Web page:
After the demise of the Abbasid caliphate in the 13th century, the Ottoman empire was the most im­portant Muslim power. Unlike the Abbasids, the Sultan was not the controlling centre but he served well enough as the protective shield against western encroach­ments. Its decline and its final dissolution at the end of World War I marked, in a fundamental sense, the closure of the era that opened with the establishment by the Prophet of the first Muslim state in Medina. However bitter and devastating the struggles within it and however painful the setbacks such as the sack of Bagh­dad in 1258 by Mongols, the ummah, the community of the faithful, was in control of its for­tunes from Mohammad’s Medina period up to the time of the decline of the Ottoman empire.

Since the beginning of the 18th century, Muslim thinkers and men of action have tried to inaugurate a new era in their history. Their failure to do so is obvious. At various places, beginning with the seat of Ottoman power in Anatolia itself and at various times, begin­ning possibly with Shah Waliullah in Delhi at the beginning of the 18th century, they have tried different strategies – modernisation of the armed forces and ad­ministration, western-style educa­tion, reinterpretation of the Koran, return to pristine Islam, western ideologies from liberalism to Marxism to fascism, pan-Islamism and pan-Arabism. Nothing has worked. The reasons for the failures do not concern us here.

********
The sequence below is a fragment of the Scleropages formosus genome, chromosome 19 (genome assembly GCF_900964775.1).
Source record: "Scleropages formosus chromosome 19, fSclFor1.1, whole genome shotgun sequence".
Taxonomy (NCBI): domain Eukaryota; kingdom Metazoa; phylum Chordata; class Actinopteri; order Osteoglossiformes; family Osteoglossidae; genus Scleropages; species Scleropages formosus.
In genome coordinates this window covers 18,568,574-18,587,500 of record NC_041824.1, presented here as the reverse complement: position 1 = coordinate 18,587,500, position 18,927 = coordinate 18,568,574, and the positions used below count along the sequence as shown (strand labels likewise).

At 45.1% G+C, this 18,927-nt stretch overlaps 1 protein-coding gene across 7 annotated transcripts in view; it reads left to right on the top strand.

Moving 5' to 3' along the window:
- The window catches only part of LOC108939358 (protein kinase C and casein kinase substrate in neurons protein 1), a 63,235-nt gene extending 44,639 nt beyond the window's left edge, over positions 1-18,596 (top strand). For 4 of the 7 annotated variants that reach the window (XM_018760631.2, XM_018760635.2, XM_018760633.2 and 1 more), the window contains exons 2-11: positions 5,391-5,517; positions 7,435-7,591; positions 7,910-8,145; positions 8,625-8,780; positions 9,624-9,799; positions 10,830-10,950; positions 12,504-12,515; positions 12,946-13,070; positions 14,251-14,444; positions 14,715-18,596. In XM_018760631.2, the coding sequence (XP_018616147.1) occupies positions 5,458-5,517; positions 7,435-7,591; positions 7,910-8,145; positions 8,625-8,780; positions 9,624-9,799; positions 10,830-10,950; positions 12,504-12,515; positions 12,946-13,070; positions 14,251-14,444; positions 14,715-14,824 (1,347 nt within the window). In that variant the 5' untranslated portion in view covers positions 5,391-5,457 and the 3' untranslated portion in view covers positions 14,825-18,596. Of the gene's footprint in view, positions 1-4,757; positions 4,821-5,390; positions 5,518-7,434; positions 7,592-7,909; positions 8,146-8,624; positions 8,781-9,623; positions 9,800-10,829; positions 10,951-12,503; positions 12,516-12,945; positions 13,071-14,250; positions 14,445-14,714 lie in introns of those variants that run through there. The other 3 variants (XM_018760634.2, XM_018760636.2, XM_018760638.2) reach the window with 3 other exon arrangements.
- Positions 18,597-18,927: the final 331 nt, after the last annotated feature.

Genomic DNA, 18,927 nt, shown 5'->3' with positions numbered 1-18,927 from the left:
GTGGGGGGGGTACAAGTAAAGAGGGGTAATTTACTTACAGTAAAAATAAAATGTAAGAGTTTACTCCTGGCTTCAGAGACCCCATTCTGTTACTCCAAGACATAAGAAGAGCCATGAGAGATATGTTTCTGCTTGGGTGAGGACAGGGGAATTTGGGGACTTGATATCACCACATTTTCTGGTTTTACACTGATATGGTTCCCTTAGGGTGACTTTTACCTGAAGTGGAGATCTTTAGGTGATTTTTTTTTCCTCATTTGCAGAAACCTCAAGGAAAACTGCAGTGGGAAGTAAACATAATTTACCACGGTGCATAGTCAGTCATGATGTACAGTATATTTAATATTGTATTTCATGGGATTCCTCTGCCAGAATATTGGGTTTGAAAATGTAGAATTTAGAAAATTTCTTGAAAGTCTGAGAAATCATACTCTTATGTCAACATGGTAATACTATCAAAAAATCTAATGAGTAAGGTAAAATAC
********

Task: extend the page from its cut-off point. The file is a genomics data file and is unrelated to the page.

In view of the rise and fall of a number of Muslim dynasties, it is tempting to dismiss the ummah as a myth. This temptation must be resisted. Despite the absence of central political control since the Abbasid caliphate, the ummah has been a potent reality and it remains so today. The well-known five pillars remain as much a reality today as ever before. In addition, there is the obligation for all Muslims to accept literally the Koran as the immutable word of God and the Shariat as the basic law, to memorise and recite the Koran in Arabic and seek legitimacy for present actions in the Hadith. The Muslim personality is a reality despite regional and ethnic differences.

No Period